WASHINGTON — Georgetown’s terrible traffic and the hope for a Metro station were the hot topics at Wednesday’s transportation-focused meeting of the Citizens Association of Georgetown. Traffic signals along M Street between the Whitehurst Freeway…
WASHINGTON — Georgetown’s terrible traffic and the hope for a Metro station were the hot topics at Wednesday’s transportation-focused meeting of the Citizens Association of Georgetown.
Traffic signals along M Street between the Whitehurst Freeway and Potomac Street were tweaked a few months ago, and the District Department of Transportation’s Colleen Hawkinson said Wednesday that the agency found it has made a difference.
“They are already seeing a decrease in the travel time,” she told the audience at Malmaison.
But residents of 34th Street, a popular cut-through drivers use to get from Wisconsin Avenue to M Street and the Key Bridge, say traffic there is out of control.
“I wake up every morning at 5:30 to 7 with the house shaking,” said one resident named John. “The lamps are literally shaking. It’s like an earthquake, and I hear those cars and those trucks go by.”
He has lived on 34th Street for more than 30 years and says the problem has never been so bad.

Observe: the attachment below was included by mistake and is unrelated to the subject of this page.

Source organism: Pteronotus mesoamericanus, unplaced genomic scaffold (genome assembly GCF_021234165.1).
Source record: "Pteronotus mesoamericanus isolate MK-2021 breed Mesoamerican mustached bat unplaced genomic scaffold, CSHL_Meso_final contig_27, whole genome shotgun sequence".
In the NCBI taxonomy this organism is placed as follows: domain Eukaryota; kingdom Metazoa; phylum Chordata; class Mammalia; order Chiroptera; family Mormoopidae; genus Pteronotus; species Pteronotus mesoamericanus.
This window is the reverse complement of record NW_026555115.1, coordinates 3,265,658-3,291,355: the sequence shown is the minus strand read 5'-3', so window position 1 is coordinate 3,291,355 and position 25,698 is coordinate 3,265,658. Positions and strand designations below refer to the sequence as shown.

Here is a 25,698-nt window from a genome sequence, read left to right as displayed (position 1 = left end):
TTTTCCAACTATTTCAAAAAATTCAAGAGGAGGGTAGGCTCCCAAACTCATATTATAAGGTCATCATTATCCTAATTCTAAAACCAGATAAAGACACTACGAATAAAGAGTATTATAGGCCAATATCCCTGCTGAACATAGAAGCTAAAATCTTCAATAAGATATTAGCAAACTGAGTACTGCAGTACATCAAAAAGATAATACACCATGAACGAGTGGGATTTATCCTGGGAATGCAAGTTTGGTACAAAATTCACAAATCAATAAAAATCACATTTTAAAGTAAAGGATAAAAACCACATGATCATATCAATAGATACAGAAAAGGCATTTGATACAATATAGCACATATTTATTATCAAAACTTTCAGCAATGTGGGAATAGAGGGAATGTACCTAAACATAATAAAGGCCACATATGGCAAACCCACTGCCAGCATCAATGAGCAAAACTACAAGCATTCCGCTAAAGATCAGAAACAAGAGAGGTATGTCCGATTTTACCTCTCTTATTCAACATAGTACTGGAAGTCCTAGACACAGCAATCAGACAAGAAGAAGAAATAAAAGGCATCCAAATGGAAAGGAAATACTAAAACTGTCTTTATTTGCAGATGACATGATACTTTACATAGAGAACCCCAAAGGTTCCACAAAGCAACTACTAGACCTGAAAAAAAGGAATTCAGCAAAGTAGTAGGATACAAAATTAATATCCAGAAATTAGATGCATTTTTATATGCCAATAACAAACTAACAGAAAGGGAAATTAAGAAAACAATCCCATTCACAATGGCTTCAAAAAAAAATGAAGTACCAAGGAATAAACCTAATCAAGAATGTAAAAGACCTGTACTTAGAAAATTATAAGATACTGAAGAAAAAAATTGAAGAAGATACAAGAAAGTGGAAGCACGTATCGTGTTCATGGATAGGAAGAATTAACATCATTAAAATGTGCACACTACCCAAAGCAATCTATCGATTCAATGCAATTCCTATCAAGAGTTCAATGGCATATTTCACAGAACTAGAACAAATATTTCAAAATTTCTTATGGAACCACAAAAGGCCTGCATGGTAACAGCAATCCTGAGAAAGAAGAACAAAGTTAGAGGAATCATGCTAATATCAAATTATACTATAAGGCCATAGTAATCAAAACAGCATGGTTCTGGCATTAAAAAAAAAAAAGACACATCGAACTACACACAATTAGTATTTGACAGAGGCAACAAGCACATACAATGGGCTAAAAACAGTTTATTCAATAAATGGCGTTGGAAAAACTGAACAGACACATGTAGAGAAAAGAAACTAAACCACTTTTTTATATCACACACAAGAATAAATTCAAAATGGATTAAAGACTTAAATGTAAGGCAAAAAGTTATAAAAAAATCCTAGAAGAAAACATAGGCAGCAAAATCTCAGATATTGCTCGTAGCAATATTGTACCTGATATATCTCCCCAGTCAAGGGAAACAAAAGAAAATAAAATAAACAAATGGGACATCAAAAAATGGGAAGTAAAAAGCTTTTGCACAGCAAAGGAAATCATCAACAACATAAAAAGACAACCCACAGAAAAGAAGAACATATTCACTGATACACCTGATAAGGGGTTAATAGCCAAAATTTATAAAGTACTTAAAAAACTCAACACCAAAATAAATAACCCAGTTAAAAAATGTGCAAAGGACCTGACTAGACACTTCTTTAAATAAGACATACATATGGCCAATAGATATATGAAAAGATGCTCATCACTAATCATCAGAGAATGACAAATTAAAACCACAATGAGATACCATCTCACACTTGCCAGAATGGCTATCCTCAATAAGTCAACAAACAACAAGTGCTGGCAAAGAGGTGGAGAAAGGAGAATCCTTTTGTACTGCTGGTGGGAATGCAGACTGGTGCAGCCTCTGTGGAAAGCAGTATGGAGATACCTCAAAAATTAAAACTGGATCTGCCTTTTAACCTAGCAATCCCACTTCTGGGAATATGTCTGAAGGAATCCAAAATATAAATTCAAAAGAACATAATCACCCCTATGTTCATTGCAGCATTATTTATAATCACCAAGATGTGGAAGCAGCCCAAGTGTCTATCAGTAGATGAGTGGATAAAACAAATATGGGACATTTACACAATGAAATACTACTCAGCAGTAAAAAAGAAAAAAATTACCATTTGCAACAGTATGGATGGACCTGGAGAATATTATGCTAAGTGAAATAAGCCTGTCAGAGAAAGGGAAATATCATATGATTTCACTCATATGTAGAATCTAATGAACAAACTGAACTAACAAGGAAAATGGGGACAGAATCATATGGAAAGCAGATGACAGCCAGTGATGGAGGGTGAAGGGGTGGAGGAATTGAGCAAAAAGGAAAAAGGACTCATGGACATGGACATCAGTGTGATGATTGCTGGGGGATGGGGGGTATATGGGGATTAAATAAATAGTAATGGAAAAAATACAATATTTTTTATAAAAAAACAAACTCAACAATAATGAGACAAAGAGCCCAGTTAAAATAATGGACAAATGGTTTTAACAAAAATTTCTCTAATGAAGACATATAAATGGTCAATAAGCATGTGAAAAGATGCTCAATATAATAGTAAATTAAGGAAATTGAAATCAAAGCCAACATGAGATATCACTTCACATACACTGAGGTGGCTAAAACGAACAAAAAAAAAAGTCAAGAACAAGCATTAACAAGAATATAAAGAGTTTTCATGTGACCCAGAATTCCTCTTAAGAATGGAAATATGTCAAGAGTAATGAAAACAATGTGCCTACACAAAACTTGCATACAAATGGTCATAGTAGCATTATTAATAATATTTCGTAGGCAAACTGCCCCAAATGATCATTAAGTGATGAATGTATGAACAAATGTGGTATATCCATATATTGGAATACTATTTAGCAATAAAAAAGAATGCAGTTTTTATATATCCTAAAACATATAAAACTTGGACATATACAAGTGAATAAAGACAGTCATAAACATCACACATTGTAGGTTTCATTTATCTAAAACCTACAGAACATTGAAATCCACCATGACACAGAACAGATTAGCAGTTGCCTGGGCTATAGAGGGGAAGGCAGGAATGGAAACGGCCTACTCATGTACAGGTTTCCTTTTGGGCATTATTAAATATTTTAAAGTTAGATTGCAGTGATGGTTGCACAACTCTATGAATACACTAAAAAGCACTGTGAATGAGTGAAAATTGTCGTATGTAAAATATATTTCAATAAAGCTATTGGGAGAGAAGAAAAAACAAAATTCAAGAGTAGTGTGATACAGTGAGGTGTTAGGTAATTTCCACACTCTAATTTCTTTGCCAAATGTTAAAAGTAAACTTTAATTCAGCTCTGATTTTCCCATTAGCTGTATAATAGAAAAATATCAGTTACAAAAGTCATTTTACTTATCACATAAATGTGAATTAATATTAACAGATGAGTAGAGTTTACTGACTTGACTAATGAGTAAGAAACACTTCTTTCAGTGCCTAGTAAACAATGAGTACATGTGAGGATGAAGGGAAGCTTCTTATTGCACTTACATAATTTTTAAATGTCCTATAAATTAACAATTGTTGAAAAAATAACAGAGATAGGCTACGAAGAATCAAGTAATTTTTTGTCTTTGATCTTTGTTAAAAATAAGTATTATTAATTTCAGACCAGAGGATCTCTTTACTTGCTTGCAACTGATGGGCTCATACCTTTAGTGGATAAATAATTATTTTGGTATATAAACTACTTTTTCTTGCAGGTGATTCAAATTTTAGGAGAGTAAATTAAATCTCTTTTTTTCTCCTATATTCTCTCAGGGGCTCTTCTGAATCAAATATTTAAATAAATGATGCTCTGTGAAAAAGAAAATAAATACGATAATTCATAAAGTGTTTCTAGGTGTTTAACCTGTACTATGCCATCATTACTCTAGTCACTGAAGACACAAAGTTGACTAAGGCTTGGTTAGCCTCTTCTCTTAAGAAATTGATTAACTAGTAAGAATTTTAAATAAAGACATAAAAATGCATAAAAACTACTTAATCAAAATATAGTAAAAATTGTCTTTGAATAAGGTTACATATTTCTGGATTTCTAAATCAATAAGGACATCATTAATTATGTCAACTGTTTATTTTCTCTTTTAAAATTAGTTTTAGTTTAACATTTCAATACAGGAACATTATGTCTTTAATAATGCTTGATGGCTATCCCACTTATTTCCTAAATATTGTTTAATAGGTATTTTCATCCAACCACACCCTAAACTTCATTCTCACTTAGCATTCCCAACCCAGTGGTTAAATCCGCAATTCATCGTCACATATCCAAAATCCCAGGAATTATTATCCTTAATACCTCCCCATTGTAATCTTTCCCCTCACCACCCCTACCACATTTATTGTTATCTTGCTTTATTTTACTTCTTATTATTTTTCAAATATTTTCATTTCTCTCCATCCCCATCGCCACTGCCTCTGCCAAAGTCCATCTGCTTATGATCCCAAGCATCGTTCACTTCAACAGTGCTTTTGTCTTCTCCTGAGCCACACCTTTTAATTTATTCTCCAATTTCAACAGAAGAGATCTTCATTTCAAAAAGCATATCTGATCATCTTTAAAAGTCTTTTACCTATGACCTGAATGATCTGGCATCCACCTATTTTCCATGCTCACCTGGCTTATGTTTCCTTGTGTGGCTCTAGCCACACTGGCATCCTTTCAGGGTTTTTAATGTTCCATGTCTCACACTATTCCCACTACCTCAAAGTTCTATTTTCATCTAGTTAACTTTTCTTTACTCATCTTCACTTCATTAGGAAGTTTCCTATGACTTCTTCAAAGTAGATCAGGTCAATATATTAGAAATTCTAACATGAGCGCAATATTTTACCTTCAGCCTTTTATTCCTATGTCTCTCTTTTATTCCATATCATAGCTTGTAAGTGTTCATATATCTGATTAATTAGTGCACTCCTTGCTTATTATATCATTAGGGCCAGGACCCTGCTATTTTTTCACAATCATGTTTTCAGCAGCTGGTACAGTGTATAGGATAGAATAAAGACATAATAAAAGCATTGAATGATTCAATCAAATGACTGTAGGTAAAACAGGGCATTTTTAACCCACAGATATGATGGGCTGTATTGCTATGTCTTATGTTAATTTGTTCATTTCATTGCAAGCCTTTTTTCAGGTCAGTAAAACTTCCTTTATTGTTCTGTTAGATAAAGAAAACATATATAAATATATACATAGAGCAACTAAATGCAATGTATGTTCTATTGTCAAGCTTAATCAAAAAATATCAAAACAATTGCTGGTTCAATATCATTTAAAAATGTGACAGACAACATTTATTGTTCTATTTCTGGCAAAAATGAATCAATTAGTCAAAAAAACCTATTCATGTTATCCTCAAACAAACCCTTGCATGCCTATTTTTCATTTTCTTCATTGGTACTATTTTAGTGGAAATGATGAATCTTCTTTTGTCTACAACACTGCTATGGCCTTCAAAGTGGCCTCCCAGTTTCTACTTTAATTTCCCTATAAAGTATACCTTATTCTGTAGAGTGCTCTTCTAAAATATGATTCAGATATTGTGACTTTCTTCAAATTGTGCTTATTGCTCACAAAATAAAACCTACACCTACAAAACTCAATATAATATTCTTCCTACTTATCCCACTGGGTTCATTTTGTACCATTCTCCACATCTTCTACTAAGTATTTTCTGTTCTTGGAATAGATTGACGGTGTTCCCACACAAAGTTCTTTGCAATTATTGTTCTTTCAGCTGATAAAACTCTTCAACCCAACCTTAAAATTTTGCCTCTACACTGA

Ann, another 34th Street resident, says, “We have bumper to bumper traffic three nights a week, maybe four, from 4 in the afternoon to 7 in the evening,” she said.
Ann’s suggested solution is to block off the street to all through traffic during the evening rush.
Hawkinson says DDOT has been studying ways to solve another Georgetown problem: parking. She invited residents to a public meeting about parking management set for 6:30 p.m. April 1 at St. John’s Church on O Street NW.
A WMATA representative at the meeting, Allison Davis, fielded one of the first questions from the audience: How soon will Georgetown get its own Metro station?
“We definitely know that this region needs expansion of rail,” Davis said, adding that bringing it to Georgetown will likely take decades.
“We’re looking 2040 or beyond. Because for that to happen, you need commitment from Virginia, Maryland, the feds and the District. And there needs to be long-term commitment.”
But Davis had a message for residents who really want a Georgetown Metro stop: “Continue to push for Metrorail, because it’s … the community, from the business groups — that’s what really gets these things moving along.”